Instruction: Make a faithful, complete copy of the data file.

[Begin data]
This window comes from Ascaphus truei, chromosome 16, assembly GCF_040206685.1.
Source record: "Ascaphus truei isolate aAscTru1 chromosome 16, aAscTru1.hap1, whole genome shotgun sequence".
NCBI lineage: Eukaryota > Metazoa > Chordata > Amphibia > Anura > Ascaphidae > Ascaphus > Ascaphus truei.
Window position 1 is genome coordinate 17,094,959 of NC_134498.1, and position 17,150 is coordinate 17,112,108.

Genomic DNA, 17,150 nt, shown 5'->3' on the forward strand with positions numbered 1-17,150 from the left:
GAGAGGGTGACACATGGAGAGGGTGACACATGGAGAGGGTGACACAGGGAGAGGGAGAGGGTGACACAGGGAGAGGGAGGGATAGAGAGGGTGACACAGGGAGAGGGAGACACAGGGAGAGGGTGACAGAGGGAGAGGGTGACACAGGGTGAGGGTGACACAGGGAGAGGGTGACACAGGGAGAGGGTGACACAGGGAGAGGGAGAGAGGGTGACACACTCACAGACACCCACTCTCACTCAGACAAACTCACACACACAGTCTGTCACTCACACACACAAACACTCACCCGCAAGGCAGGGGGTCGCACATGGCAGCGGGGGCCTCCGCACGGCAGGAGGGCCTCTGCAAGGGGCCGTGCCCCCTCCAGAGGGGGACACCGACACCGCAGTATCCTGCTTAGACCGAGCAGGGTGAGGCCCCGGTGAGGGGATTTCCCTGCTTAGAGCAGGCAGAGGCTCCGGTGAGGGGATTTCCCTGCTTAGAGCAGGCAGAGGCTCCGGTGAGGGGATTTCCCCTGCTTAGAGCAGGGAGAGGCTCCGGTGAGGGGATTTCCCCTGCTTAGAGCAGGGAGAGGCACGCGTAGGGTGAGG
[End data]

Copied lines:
This window comes from Ascaphus truei, chromosome 16, assembly GCF_040206685.1.
Source record: "Ascaphus truei isolate aAscTru1 chromosome 16, aAscTru1.hap1, whole genome shotgun sequence".
NCBI lineage: Eukaryota > Metazoa > Chordata > Amphibia > Anura > Ascaphidae > Ascaphus > Ascaphus truei.
Window position 1 is genome coordinate 17,094,959 of NC_134498.1, and position 17,150 is coordinate 17,112,108.

Genomic DNA, 17,150 nt, shown 5'->3' on the forward strand with positions numbered 1-17,150 from the left:
GAGAGGGTGACACATGGAGAGGGTGACACATGGAGAGGGTGACACAGGGAGAGGGAGAGGGTGACACAGGGAGAGGGAGGGATAGAGAGGGTGACACAGGGAGAGGGAGACACAGGGAGAGGGTGACAGAGGGAGAGGGTGACACAGGGTGAGGGTGACACAGGGAGAGGGTGACACAGGGAGAGGGTGACACAGGGAGAGGGAGAGAGGGTGACACACTCACAGACACCCACTCTCACTCAGACAAACTCACACACACAGTCTGTCACTCACACACACAAACACTCACCCGCAAGGCAGGGGGTCGCACATGGCAGCGGGGGCCTCCGCACGGCAGGAGGGCCTCTGCAAGGGGCCGTGCCCCCTCCAGAGGGGGACACCGACACCGCAGTATCCTGCTTAGACCGAGCAGGGTGAGGCCCCGGTGAGGGGATTTCCCTGCTTAGAGCAGGCAGAGGCTCCGGTGAGGGGATTTCCCTGCTTAGAGCAGGCAGAGGCTCCGGTGAGGGGATTTCCCCTGCTTAGAGCAGGGAGAGGCTCCGGTGAGGGGATTTCCCCTGCTTAGAGCAGGGAGAGGCACGCGTAGGGTGAGG